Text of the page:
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Paul Derouda
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Re: ταρ

Post by Paul Derouda » Mon Feb 16, 2015 6:08 pm

mwh wrote:Nagy is alone in his resistance (see Katz p.7 w/ n.25). He is ideologically and unremittingly opposed to West.
τίς τάρ σφωε θεῶν ἔριδι ξυνέηκε μάχεσθαι; ;)

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Re: ταρ

Post by Markos » Mon Feb 16, 2015 9:32 pm

Paul Derouda wrote:
mwh wrote:Nagy is alone in his resistance (see Katz p.7 w/ n.25). He is ideologically and unremittingly opposed to West.
τίς τάρ σφωε θεῶν ἔριδι ξυνέηκε μάχεσθαι; ;)
That's easy, Paul. It would have to be Τάρταρος. :lol:
Wallace Sayre wrote:In any dispute the intensity of feeling is inversely proportional to the value of the issues at stake.
Woody Allen wrote:Academics are like the mafia; they only kill their own.
For my part, τὸ γὰρ "τάρ" οὐ ταράσσει με. :D

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Re: ταρ

Post by jeidsath » Tue Feb 17, 2015 6:09 am

still, anyone who reads it closely will see that it is filled with non sequiturs and rhetoric designed to make the reader feel unwarranted doubt."
I did read it closely, and the doubts raised are quite reasonable, and I would have liked to see Katz speak to them. I did, however, read Katz closely as well. If I really cared (but as mwh points out, life is to short for that sort of thing), I would read Watkins. Not having read Watkins, I found the Luvian connections as presented by Katz to be tenuous. Besides, who hasn't seen this sort of thing before in academia? An untestable claim is put forward (ταρ versus τἄρ), the evidence rests completely on an inaccessible specialization (Luvian), and the unconvinced are confronted by shaming tactics rather than by arguments (see Katz above). That alone puts me on the guard, and makes me careful to demand evidence.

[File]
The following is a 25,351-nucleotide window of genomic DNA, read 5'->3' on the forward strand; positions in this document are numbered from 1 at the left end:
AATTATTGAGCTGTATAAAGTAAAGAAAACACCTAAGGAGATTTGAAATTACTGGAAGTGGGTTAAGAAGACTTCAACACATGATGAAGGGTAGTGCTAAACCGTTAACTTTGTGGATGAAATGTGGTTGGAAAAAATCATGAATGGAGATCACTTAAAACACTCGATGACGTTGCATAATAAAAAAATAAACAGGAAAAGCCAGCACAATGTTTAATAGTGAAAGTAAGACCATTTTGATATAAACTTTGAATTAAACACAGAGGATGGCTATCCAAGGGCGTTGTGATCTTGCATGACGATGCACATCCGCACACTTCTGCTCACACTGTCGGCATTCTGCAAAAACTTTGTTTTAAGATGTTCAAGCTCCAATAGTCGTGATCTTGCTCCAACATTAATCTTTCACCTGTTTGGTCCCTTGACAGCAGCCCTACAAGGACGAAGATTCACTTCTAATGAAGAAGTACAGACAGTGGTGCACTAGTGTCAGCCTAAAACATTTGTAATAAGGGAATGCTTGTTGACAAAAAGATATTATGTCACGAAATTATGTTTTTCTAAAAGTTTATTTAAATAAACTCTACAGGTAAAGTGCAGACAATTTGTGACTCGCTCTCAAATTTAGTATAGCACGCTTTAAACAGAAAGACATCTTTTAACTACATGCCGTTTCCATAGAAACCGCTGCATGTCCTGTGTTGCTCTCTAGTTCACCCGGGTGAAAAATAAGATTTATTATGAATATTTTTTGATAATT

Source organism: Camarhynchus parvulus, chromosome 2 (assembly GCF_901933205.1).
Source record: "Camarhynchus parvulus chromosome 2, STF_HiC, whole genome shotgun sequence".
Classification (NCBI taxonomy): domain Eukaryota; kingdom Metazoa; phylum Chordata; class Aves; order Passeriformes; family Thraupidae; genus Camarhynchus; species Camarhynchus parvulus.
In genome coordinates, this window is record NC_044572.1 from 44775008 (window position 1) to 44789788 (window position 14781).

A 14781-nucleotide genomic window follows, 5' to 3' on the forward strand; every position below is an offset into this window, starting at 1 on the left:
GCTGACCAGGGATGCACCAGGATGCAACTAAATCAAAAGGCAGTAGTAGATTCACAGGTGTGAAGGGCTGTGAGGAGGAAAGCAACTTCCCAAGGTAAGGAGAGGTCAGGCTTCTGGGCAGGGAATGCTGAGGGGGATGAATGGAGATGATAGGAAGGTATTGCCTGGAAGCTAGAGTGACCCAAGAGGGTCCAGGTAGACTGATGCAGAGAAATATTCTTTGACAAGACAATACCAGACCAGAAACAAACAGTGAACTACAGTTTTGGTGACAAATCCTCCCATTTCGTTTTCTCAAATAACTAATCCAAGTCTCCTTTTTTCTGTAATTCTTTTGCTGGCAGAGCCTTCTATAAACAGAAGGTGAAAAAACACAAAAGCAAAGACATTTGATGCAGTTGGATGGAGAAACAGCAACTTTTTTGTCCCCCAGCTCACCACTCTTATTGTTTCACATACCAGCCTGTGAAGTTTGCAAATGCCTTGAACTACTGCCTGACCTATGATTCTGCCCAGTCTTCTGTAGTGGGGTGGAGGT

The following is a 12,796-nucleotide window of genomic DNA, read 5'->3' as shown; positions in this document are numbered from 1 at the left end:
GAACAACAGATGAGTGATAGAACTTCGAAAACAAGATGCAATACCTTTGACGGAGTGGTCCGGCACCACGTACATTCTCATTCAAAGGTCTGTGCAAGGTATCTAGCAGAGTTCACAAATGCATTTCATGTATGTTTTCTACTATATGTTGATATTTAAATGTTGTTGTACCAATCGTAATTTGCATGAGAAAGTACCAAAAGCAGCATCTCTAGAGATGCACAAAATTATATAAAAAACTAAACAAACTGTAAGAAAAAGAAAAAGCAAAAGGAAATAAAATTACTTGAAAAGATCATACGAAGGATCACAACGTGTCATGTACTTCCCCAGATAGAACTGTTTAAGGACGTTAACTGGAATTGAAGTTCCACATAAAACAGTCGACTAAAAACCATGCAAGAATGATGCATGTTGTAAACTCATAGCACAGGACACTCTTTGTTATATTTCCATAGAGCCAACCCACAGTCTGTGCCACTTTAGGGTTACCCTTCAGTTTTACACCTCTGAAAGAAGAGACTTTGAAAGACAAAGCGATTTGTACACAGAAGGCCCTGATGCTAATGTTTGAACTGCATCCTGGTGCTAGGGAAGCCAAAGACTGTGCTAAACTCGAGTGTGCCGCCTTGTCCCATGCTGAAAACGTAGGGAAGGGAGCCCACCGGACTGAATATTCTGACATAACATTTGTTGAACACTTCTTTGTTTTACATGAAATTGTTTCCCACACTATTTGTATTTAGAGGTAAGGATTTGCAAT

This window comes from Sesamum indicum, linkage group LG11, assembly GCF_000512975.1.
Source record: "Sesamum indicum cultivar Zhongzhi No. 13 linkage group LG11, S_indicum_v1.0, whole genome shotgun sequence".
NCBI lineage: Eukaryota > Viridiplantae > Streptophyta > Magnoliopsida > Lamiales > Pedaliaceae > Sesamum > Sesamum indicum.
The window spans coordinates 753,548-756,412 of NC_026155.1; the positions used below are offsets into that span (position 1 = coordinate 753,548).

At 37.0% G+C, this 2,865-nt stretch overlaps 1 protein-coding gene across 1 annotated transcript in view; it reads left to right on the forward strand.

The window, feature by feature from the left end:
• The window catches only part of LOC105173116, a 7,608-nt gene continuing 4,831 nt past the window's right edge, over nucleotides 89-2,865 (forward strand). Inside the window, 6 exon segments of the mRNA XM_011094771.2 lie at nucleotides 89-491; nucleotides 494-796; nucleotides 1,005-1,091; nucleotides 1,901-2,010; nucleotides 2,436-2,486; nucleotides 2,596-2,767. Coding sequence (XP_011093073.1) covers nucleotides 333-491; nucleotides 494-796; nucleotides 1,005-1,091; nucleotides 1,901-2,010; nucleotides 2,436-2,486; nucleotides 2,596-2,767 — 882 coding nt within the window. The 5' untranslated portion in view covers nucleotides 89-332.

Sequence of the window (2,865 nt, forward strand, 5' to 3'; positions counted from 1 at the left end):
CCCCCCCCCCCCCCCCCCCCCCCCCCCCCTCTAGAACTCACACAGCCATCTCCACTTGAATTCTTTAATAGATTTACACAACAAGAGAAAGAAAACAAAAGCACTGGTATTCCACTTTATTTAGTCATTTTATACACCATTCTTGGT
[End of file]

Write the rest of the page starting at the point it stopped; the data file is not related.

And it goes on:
As far as ideological opposition between Nagy and West, I've never read an article by Nagy that I didn't find impressive. Perhaps West deserves the regard that he holds on this forum, but what I've read of him so far (mostly his books on music, and a few articles on Homer) hasn't demonstrated genius to me yet. But by all means, I would love to be corrected if someone would like to link me to his best stuff. It's hard work publishing the vast quantities that West does, and I can certainly understand why the quality might vary.
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Re: ταρ

Post by jeidsath » Sun Dec 06, 2015 3:42 pm

I revisited this after noticing that Perseus uses ταρ in a number of places, even where West doesn't place it. For example: